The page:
Between the Peaks and the Bay

Welcoming our newest blogger

Sagrario Gallego/Flickr
Sagrario Gallego/Flickr

The landscape of my early childhood was flat, and the season I remember was winter, with a biting wind bearing down from the Great Lakes to the north. You could hear it howl, but you could feel it, too, digging under coat flaps and yanking at your hood. It accosted my brother and me in the streets as we hurried heads down to Ellwood Elementary and then as we hurried home. Girls had to wear skirts or dresses to school at all seasons of the year, but no rule kept us from wearing long pants underneath, and I did, until we moved from the plains of Illinois to the mountains of Colorado. There I saw snow-capped peaks from our yard. The cold numbed your fingers but inside your parka you kept warm.

In the Spanish province of Asturias, where I live now on the fringe of coast between the flat expanses of the Bay of Biscay and the ridges of the Cantabrian Mountains, I have a little of both of those earlier worlds: cold damp winds blow in from the ocean to the north while out my windows to the east I see the Sierra del Sueve and to the south the Sierra del Aramo, where snow sticks through late spring in the rocky crevices at the top, glinting silver in certain light.

The Cantabrian Range makes a border between Asturias and the bulk of Spain to the south. When I moved here in the mid-’90s, I came over these mountains on what’s called the Ruta de la Plata, the Silver Route. Now the name of the highway running from the Asturian coast in the north all the way south to Seville, it follows the Roman-built trade road, called the Vía de la Plata, itself following the routes used by the prehistoric Astures. After the Romans, the Moors pushing north in their conquest of the peninsula used the road, and the Visigoths pushing back in the Reconquista used it too. In some stretches, the paving stones have been in place for more than 2,000 years. Though some say the name Vía de la Plata comes from the silver, plata, mined in Asturias, a more likely origin is the Arabic word al-balat, meaning cobbled, or the Latin lata, meaning wide. In any case, the road was used long before the mines were exploited, and endures still after their closure, people having always come and gone.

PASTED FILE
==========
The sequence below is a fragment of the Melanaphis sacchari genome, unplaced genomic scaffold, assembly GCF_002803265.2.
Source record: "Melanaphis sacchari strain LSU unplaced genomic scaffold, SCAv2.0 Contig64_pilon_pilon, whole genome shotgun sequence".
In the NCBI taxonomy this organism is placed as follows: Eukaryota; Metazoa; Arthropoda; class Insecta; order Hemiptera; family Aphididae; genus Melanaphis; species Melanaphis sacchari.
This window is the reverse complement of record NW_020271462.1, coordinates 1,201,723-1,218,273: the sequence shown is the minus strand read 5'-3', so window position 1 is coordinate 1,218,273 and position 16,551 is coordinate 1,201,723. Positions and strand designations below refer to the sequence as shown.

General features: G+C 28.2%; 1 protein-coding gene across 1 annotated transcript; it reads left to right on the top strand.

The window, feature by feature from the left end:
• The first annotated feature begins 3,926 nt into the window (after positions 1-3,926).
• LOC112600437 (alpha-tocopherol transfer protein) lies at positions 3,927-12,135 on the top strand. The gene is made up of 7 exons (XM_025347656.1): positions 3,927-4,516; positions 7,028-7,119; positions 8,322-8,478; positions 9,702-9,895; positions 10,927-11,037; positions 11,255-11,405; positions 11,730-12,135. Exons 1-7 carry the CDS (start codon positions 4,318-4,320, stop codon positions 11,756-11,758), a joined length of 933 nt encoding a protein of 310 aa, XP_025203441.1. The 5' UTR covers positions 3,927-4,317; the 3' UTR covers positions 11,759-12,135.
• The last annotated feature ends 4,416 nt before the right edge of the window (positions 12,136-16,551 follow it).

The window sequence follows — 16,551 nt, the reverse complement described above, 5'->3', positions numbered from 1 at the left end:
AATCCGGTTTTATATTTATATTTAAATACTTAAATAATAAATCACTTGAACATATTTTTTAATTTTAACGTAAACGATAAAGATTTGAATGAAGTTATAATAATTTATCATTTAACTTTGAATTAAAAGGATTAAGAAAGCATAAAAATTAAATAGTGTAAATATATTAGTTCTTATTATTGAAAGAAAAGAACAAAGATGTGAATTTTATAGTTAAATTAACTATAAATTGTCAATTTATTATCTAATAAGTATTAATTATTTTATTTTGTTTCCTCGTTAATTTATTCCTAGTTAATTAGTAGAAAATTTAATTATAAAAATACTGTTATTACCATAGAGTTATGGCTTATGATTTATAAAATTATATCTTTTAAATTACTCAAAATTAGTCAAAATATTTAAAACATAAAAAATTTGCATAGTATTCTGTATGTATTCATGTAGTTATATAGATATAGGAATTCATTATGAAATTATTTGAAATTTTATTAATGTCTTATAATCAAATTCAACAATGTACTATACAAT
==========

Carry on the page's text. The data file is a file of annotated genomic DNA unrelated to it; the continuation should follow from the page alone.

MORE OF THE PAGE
The peaks looming ahead as I came north became mountains at my back. I have them to edge up against with valleys to sink into, a place to hide, where you are dwarfed by big rocks and big shadows; I also have the exposure of standing alone at ocean’s edge, the tallest object and yet so small, looking out to where last light gleams on the water.

Permission required for reprinting, reproducing, or other uses.

Clellan Coe, a writer in Spain, is a contributing editor of the Scholar.


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